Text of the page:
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TitleMolecular Dissection of Quantitative Traits - Progress and Prospects
Authors Paterson, A. H.
Year1995
Taxoncross
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PublicationGenome Res 5: 321-333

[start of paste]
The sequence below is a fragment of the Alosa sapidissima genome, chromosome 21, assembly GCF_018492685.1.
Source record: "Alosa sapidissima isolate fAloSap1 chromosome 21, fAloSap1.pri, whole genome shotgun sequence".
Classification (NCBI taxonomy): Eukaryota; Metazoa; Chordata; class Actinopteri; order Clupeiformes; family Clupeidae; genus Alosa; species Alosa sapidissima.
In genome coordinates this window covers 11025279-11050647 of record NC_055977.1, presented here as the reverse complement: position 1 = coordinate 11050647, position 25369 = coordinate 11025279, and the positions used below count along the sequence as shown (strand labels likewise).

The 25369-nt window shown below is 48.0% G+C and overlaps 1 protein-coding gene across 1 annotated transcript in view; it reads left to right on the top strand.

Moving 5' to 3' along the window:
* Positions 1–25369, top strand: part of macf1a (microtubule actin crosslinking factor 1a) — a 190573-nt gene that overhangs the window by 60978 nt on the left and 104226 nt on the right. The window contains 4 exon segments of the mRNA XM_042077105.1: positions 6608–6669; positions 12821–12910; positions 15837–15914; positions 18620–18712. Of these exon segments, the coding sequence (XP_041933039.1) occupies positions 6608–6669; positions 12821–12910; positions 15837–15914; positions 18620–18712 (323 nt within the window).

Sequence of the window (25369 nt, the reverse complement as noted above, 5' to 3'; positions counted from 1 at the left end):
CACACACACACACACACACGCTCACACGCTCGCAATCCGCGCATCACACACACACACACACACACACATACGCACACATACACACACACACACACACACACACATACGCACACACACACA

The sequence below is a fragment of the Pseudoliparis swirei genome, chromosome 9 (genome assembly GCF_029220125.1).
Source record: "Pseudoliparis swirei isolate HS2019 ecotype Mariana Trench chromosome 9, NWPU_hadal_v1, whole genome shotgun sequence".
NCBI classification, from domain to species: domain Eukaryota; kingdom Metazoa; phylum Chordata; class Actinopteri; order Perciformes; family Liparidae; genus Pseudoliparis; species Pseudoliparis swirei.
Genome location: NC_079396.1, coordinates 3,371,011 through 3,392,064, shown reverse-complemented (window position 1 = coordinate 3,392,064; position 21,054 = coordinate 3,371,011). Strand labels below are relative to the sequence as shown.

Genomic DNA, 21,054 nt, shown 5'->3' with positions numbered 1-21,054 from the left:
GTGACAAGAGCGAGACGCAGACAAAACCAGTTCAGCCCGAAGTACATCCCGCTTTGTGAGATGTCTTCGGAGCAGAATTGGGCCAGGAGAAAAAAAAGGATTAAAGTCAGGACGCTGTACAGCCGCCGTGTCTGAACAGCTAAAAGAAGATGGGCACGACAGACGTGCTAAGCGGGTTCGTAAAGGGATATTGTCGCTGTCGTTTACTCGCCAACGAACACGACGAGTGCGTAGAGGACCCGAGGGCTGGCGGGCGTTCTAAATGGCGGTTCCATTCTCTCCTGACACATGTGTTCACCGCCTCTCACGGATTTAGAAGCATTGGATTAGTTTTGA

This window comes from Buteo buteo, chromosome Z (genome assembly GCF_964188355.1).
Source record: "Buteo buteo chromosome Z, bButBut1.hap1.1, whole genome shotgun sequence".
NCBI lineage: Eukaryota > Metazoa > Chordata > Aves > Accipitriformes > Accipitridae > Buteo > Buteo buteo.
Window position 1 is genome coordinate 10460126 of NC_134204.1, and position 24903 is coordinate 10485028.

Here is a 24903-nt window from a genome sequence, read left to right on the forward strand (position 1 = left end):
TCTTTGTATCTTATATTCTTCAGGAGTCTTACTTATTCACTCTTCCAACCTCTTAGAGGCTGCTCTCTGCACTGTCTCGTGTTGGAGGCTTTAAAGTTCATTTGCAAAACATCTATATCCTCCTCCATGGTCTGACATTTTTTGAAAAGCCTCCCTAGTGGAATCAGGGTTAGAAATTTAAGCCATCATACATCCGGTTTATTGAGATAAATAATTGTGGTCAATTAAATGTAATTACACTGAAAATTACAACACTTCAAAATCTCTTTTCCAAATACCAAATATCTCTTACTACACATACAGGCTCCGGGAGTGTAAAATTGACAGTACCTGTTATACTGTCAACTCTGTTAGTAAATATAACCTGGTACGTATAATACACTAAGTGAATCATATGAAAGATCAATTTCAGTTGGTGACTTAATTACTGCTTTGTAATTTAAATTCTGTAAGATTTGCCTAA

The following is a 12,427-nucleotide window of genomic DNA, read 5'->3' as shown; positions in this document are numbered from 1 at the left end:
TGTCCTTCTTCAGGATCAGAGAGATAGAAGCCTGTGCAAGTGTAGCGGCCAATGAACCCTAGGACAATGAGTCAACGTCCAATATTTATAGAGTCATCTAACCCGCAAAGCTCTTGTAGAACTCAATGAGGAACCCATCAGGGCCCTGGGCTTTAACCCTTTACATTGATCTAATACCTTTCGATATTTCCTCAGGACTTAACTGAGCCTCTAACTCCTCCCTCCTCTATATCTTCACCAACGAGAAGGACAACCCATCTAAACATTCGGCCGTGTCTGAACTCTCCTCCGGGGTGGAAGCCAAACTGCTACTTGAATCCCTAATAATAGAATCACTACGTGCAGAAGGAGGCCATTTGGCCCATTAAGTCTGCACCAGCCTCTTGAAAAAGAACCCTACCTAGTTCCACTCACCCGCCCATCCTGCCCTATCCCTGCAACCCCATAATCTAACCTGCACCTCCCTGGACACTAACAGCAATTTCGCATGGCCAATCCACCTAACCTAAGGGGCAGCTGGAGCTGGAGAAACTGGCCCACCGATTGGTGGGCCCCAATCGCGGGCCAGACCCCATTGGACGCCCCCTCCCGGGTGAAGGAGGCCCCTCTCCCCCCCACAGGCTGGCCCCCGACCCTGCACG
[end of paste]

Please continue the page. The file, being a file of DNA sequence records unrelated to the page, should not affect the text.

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AbstractQTL mapping is an increasingly useful approach to the study and manipulation of complex traits important in agriculture, evolution, and medicine. The molecular dissection of quantitative phenotypes, supplementing the principles of classical quantitative genetics, is accelerating progress in the manipulation of plant and animal genomes. A growing appreciation of the similarities among different organisms and the usefulness of comparative genetic information is making genome analysis more efficient, and providing new opportunities for using model systems to overcome the limitations of less-favorable systems. The expanding repertoire of techniques and information available for studying heredity is removing obstacles to the cloning of QTLs. Although QTL mapping alone is limited to a resolution of 0.1%-1.0% of a genome, use of QTL mapping in conjunction with a search for mapped candidate genes, with emerging technologies for isolation of genes expressed under conditions likely to account for the quantitative phenotype, and with ever more efficient megabase DNA manipulation and characterization bodes well for the prospect of isolating the genetic determinants of QTLs in the foreseeable future. In the words of Thoday (1961), "An extensive attack on quantitative genetics made from this point of view as well as the biometric approach should be a great help in answering questions concerning the nature of polygenes...."

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